Have Glass Slippers, Will Travel
Maybe I’d have liked this book a whole lot better when I was fifteen. Then, again, probably not since even way back then I had a problem with authors requiring me to completely check my common sense at the door and dumb heroines were hardly my cup of tea.
And, lest you think I’m overstating the case, in the world of Have Glass Slippers, Will Travel:
- A 24 year-old unemployed heroine with $5,000 between herself and homelessness, on the advice of her Oprah “life map” and an appearance by the goddess herself in a dream, travels to London so she can find a rich young nobleman to marry her and solve all her problems.
- This same 24-year old heroine has apparently lived her entire life completely isolated from newspapers, magazines, television, and all exposure to popular culture since she styles her wardrobe – a wardrobe designed to attract that lusty young lord – after Queen Elizabeth.
- This hyper-cute 24 year-old manages to adorably whisper the lone word “penis” in the famed Whispering Gallery in St. Paul’s.
- A young duke “forgets” to buy antiperspirant.
- Push-up bras “spring a leak” at exactly the most adorably inopportune moment.
Quite honestly, I don’t do well with “wacky”, especially when the author completely throws reality out the window in pursuit of it and that’s pretty much what happens in this story of a Seattle technical writer and a duke who spends his time wearing moth-bitten clothes and trying to make a go of organic farming. Of course, this adorable twosome have adorable misadventures, involving tabloids, discos, and a really cute encounter with the Queen at Ascot.
In addition to my problems with “wacky”, I also hate brain-dead characters, a quality that heroine Katy Orville pretty much defines. Add in a two-dimensional hero, a cast of secondary characters who either belong in maximum security prisons or filed in the “Eccentric But Adorable Aristocrat” section of Central Casting, and throw in one of those last minute, out of the blue plot twists that magically removes all obstacles between our adorable heroine and hero, and there’s just nothing I can find here to recommend.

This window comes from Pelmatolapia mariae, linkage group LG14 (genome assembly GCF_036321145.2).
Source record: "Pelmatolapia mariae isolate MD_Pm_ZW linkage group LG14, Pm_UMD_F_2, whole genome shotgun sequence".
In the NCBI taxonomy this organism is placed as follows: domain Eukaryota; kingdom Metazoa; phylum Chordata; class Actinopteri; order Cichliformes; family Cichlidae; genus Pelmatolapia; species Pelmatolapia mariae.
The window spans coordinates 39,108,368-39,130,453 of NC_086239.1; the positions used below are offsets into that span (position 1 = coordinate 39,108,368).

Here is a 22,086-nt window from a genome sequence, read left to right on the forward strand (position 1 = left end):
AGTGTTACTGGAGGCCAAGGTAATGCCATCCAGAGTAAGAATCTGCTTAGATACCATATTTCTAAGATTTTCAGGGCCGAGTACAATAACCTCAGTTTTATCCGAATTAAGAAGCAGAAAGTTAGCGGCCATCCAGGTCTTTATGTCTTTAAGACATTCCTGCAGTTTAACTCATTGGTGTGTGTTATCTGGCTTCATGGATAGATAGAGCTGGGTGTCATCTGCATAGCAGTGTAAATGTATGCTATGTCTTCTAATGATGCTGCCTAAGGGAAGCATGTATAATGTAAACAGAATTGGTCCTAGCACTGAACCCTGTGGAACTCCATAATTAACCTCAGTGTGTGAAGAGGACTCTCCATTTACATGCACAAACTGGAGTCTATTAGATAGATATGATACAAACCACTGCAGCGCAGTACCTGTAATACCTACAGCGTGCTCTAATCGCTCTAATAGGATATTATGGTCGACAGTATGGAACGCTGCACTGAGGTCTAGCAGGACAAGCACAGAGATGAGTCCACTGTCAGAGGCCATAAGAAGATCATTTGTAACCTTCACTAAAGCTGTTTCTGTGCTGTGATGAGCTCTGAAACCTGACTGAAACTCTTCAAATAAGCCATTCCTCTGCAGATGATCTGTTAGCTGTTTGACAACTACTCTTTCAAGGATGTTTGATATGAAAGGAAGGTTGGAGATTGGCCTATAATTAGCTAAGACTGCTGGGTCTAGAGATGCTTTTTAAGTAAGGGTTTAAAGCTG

I’m not proud of it, but I’m a sucker for a Cinderella story. But, quite frankly, I prefer my rescue fantasies tarted up a bit, if you don’t mind, with the heroine not quite so calculatingly setting out to marry her way out of all her troubles, but instead – and, hey, I know it’s a technicality – accidentally marrying her way out of all her troubles. The last thing I’m looking for is a return to those 1950s versions of the rescue fantasy and it’s hard to imagine that many modern women are. To put it in Disney terms, most of us today would take brainy Belle over vapid, warbling Snow White any day of the week.
I often enjoy light and fluffy romances and, since four of Lisa Cach’s books earned DIK status from my AAR colleagues, I was interested to try her – a mistake I won’t make again. But, quite frankly, the more I think about Have Glass Slippers, Will Travel, the more disturbed I become since this is more, I’m afraid, than just a disappointing book. In this author’s world, a modern and supposedly well educated young woman makes both big and little life decisions so phenomenally dumb she’d have to work her way up to being TSTL and that’s just not a good thing, no matter how you look at it.
And, for the record, I’m more than certain Oprah would be appalled.